teenagers wearing converse

The challenging art of caring too much.

Why labeling yourself can be dangerous.

Mental health and wellbeingFriends and relationships
By VoiceBox ·

Ana

Ana is a passionate writer from Colombia who loves to talk about life, romanticism, love, and pop culture. Her biggest passion is to see how ordinary things can be extraordinary if you just look at them from a different perspective.

The challenging art of caring too much. - Why labeling yourself can be dangerous.

If there’s one similarity between teenagers and Atlas, the titan, it’s the punishment of carrying a burden that we never asked for. In his case, it was the sky; in our case, we shoulder the burden of labels. 

It seems to me that the moment we turn 13-ish, society feels free to put a tag on us like we’re clothes at a department store. Best case scenario, you’re labeled as cute, sweet, pretty, interesting, mysterious, or just so cool and charming that everyone wants to know more about you. 

However, people can also be brutal and criticize your every move. You then get labels like superficial, slutty, easy, basic, or dumb. Even if these labels are untrue, they are easily believable because when you’re a teen it seems like everyone is entitled to define who you are, except for you.

Being a teenager is challenging by itself, but being a teenage girl is absolutely ruthless. It feels like every move we make is being watched by a cold-hearted jury, and if we fall out of line for a split second, we’ll receive a life-changing sentence that will stick with us no matter what we do next.

If you date a little bit more than you’re expected to, you become a whore. If you like romantic movies and care about your clothes, it turns out you’re dumb and superficial. The list goes on and on, but the point is that once you’ve been labeled, it is difficult to get rid of it. And I think we’ve gotten so used to it, we’ve never stopped to think about the damage those labels can cause.

Teenage years are crucial in defining who we are, even though they shouldn’t be, and there’s always this peer pressure to be like Mary Poppins: practically perfect in every way. They are also our most emotional years, and it seems like everything that happens it’s gonna be the end of the world. It’s a dangerous cocktail that, if mishandled, can end up in a massive problem that can last years and won’t be an easy recovery.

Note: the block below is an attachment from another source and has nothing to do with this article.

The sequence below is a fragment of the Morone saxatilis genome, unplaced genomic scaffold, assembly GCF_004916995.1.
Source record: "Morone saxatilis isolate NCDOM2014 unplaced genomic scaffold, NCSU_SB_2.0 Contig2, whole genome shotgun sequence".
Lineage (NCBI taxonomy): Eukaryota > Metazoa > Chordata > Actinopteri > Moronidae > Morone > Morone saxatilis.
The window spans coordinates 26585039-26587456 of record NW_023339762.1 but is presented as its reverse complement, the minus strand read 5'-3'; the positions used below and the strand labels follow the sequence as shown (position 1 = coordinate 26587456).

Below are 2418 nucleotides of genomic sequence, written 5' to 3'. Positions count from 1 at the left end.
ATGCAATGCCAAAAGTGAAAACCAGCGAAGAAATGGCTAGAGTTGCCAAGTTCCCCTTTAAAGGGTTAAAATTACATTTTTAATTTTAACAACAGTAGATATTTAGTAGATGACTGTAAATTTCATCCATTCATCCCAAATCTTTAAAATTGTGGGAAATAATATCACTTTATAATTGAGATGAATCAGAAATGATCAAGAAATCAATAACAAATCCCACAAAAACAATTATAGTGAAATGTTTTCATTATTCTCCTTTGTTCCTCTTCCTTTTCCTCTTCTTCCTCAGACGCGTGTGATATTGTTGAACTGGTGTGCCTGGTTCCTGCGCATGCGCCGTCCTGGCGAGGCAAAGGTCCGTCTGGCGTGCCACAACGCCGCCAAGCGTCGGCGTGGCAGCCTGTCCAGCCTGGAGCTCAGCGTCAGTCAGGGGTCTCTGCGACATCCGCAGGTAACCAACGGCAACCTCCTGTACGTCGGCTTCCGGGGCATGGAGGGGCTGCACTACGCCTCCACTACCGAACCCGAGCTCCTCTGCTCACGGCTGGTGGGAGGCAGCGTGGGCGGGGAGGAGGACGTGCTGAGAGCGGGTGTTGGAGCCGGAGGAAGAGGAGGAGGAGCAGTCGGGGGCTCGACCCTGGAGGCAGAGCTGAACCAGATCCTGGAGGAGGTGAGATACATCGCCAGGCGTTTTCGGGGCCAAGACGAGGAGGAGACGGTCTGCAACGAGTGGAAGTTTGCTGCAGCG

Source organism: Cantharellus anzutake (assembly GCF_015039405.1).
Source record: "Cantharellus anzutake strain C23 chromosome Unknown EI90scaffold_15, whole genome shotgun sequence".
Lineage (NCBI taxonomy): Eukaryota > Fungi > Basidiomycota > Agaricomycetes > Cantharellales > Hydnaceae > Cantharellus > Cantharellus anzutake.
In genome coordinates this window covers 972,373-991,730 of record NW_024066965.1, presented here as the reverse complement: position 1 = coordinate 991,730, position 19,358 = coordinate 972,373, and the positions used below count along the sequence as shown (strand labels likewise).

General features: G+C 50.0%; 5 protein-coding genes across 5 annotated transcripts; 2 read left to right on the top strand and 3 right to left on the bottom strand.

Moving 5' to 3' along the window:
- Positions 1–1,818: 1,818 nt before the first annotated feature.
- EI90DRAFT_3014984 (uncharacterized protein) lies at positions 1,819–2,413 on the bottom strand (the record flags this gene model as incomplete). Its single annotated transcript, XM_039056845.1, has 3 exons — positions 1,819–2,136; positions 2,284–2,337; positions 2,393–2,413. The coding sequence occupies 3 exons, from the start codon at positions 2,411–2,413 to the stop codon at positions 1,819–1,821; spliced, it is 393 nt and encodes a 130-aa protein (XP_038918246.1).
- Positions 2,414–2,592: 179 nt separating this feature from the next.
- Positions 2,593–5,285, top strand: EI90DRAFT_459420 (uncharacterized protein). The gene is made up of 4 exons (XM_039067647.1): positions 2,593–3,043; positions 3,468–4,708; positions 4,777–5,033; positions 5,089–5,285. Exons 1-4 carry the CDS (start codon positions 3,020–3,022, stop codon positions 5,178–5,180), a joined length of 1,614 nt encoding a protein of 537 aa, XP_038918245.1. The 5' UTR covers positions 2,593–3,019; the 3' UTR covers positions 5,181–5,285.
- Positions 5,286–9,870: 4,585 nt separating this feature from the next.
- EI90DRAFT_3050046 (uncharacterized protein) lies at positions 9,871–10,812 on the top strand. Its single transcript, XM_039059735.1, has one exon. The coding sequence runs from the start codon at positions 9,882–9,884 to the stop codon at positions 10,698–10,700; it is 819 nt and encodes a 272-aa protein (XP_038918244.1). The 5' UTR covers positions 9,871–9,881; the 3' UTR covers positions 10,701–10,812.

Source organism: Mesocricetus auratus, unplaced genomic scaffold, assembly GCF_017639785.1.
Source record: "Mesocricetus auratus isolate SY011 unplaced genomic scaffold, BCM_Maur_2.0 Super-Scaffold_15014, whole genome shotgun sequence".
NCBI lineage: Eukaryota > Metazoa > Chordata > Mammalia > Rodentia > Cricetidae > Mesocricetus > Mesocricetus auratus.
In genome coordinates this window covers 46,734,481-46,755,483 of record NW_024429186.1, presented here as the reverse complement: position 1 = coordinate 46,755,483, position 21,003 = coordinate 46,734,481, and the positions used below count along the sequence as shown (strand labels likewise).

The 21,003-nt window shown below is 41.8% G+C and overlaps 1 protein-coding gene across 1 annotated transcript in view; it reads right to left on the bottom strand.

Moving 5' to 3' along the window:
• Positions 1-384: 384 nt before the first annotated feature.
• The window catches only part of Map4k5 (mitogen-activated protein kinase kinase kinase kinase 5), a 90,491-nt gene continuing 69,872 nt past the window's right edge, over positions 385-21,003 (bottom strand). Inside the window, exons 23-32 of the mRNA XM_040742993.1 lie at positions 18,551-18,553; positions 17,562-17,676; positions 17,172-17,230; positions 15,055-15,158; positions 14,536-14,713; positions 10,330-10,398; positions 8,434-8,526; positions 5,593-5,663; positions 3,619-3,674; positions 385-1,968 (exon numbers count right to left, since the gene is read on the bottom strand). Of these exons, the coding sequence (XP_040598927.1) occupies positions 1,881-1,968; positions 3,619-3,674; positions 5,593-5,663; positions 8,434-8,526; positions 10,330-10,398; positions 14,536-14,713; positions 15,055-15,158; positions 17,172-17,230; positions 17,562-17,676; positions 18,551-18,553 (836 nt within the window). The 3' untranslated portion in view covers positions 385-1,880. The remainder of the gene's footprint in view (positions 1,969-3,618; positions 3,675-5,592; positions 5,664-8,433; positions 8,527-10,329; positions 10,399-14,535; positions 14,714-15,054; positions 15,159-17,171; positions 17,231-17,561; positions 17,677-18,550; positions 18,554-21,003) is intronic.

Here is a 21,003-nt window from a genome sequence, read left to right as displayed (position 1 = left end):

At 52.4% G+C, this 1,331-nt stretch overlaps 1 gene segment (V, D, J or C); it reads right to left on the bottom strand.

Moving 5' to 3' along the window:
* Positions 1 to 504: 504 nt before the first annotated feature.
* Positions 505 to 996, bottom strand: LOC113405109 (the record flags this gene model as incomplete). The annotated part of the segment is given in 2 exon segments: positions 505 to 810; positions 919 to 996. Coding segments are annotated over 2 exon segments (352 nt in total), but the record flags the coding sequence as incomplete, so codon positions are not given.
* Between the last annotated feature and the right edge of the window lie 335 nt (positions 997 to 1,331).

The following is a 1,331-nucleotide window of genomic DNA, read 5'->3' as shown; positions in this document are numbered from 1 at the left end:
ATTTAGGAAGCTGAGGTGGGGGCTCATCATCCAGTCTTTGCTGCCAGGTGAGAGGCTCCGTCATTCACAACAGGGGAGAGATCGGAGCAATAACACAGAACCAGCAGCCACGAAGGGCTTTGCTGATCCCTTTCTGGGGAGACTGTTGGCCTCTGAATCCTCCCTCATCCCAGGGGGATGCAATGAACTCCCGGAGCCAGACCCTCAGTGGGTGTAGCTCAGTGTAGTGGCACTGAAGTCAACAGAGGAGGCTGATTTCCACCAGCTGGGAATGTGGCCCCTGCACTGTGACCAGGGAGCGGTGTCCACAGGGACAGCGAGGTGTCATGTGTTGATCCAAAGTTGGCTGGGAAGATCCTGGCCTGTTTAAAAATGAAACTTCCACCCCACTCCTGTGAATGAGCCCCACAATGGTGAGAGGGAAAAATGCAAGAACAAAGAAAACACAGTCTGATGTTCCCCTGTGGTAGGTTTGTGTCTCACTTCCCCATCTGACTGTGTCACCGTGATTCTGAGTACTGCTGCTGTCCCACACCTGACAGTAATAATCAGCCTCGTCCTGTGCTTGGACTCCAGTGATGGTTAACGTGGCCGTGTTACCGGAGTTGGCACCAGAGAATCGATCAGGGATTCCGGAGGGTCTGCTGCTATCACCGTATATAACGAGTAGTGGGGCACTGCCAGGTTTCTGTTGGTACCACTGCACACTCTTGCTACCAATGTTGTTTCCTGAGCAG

Even though it looks like it, caring too much is neither a sin nor a crime when we’re young. It is a natural reaction to our environment, and it shows what we’ve got inside, which is a good thing: caring shows our will to be better, to do better. However, there is so much energy inside of us, so much potential, and it’s sad to look back and see it going to waste because we try to focus on fulfilling everyone else’s expectations instead of our own. What should be our golden years end up being the reason most of us go to therapy, cry alone at night and just try to forget everything we did, said or heard because we were so eager to fit in. 

Now that I am nearly eight years older, I look back and ask myself if it was worth it. I pretended to be someone I wasn’t and criticized other girls for being free and doing things I wanted to do but was too scared of what others would say about me. I schemed against people who only wanted the best for me, and I shut my parents out because I thought they would never get me like my so-called friends would. No, it was not worth it. 

I realize now that I was scared to be true to myself because of the labels everyone put on me. Such as that high school teacher who decided I was too dumb for college and would never go far in my career because everything I achieved up until that point was “handed to me”. Or that ex-boyfriend who thought he was a rockstar and made me believe that I was too shallow for liking Taylor Swift and wanting to dress up and party with my friends on weekends. It all got to me, to my heart, brain, and bones, because I cared too much about what they thought of me, and I’m sorry for that.

It made me feel weak for years until one day, I snapped out of it and realized I wasn’t. It was the burden of the label everyone put on me, a twisted and, fortunately, very wrong version of who I really was. And then I started regaining the strength I knew I had but was too scared to actually acknowledge. I discovered the powerful woman that was inside of me. 

All of this is to tell everyone who is reading this that labeling yourself is one of the most dangerous things you can do. Don’t let labels get to you, and most of all, don’t ever blame yourself for caring. Don’t shut your feelings down, and always listen to your gut - it’ll guide you on the best of paths.

Life shouldn’t be a burden. We’ve got enough to deal with without the criticism we put ourselves through every phase. We’ve got our whole lives to figure out who the hell we are and who we want to be.

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